Determines the location of decision making power. Structure policies can be subdivided into:
– specialization: type and number of job specialties;
– shape: the span of control at each level in the hierarchy;
– distribution of power: the level of centralization versus decentralization;
– departmentalization: the basis to form departments (function, product, process, market or geography).

In our case this will really help when it comes time to designing the entitlement and data steward functions.

The flow of information and decision processes across the proposed organization’s structure. Processes can be either vertical through planning and budgeting, or horizontal through lateral relationships (matrix).

Reward Systems:
Influence the motivation of organization members to align employee goals with the organization’s objectives.

People and Policies:
Influence and define employee’s mindsets and skills through recruitment, promotion, rotation, training and development.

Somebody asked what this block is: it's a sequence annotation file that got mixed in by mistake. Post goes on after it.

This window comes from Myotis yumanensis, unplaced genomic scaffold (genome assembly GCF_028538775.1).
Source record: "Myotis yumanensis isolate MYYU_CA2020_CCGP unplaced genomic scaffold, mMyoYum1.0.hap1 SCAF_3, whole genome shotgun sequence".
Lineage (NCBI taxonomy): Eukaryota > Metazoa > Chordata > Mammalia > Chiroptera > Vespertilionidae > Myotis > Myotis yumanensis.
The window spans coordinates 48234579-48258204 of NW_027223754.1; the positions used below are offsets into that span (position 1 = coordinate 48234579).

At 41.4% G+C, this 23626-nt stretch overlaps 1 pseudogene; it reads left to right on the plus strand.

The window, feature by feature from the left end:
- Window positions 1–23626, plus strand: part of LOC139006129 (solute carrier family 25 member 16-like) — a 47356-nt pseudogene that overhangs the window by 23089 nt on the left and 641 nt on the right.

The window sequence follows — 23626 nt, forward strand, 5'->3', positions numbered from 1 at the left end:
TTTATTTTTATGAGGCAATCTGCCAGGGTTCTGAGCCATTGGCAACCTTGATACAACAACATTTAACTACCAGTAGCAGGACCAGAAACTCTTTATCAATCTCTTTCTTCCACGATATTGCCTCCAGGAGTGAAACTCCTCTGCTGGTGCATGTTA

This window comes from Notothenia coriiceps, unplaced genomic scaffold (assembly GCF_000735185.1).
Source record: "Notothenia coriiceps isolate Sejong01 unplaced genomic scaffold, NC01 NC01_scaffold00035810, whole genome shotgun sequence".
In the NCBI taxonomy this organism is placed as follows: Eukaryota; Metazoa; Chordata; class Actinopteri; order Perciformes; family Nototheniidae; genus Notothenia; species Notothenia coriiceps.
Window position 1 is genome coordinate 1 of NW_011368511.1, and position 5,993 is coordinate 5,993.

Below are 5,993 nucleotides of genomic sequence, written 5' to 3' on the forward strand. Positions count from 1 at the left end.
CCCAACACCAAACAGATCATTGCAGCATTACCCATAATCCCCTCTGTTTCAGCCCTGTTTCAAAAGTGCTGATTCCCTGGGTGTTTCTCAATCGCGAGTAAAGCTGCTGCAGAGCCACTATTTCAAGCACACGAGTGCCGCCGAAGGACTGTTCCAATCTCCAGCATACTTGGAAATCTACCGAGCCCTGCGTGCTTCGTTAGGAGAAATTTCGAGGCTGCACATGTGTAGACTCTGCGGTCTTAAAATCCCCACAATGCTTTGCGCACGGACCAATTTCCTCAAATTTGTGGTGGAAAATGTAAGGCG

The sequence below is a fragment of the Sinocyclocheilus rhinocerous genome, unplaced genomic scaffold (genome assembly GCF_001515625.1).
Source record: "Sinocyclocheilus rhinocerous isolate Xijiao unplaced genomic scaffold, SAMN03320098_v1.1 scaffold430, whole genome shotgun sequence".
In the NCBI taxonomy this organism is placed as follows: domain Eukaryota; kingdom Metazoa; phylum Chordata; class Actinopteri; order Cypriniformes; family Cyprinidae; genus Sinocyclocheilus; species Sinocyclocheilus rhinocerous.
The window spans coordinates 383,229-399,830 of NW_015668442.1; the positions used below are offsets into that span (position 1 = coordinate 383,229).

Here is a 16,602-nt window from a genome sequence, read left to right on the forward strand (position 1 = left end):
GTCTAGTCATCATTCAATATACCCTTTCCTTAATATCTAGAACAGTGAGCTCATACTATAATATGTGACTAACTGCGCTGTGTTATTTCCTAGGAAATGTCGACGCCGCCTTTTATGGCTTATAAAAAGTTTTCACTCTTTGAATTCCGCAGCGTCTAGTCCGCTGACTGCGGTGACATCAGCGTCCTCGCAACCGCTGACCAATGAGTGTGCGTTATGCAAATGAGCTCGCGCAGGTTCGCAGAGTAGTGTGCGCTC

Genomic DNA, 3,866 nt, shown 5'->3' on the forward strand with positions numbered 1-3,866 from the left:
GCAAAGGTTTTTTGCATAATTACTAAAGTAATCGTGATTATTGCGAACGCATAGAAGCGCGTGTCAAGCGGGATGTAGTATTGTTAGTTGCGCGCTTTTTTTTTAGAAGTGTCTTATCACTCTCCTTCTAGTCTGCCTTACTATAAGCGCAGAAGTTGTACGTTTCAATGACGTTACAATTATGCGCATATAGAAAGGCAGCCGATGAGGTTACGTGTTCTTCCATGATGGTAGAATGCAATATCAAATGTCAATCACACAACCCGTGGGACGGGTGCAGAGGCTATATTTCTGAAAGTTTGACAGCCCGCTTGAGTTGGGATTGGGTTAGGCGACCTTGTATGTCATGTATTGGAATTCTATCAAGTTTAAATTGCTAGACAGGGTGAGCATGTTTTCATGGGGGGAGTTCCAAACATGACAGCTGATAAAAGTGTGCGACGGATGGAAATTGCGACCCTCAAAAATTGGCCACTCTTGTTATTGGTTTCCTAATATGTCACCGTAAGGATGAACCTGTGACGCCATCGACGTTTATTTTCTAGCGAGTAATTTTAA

Now before your eyes glaze over, I’m only suggesting this be used as a starting point. We are not originating much of this thought capital, only examining the impact the adoption of MDM will have on the operating model within this framework. And more importantly identifying how any gaps uncovered will be addressed to ensure this model remains internally consistent. After all, we do want to enable the kind of behavior we expect in order to be effective, right? A typical design sequence starts with an understanding of the strategy as defined. This in turns drives the organizational structure. Processes are based on the organization’s structure. Structure and Processes define the implementation of reward systems and people policies.

The preferred sequence in this design process is composed in the following order:
a – strategy;
b – structure;
c – key processes;
d – key people;
e – roles and responsibilities;
f – information systems (supporting and ancillary);
g – performance measures and rewards;
h – training and development;
i – career paths.

The design process can be accomplished using a variety of tools and techniques. I have used IDEF, BPMN or other process management methods and tools (including RASIC charts describing roles and responsibilities for example), What ever tools you elect to use, they should effectively communicate intent and used to validate changes with the stakeholders who must be engaged in this process. Armed with a clear understanding of how the Star model works we can turn our attention to specific MDM model elements to include: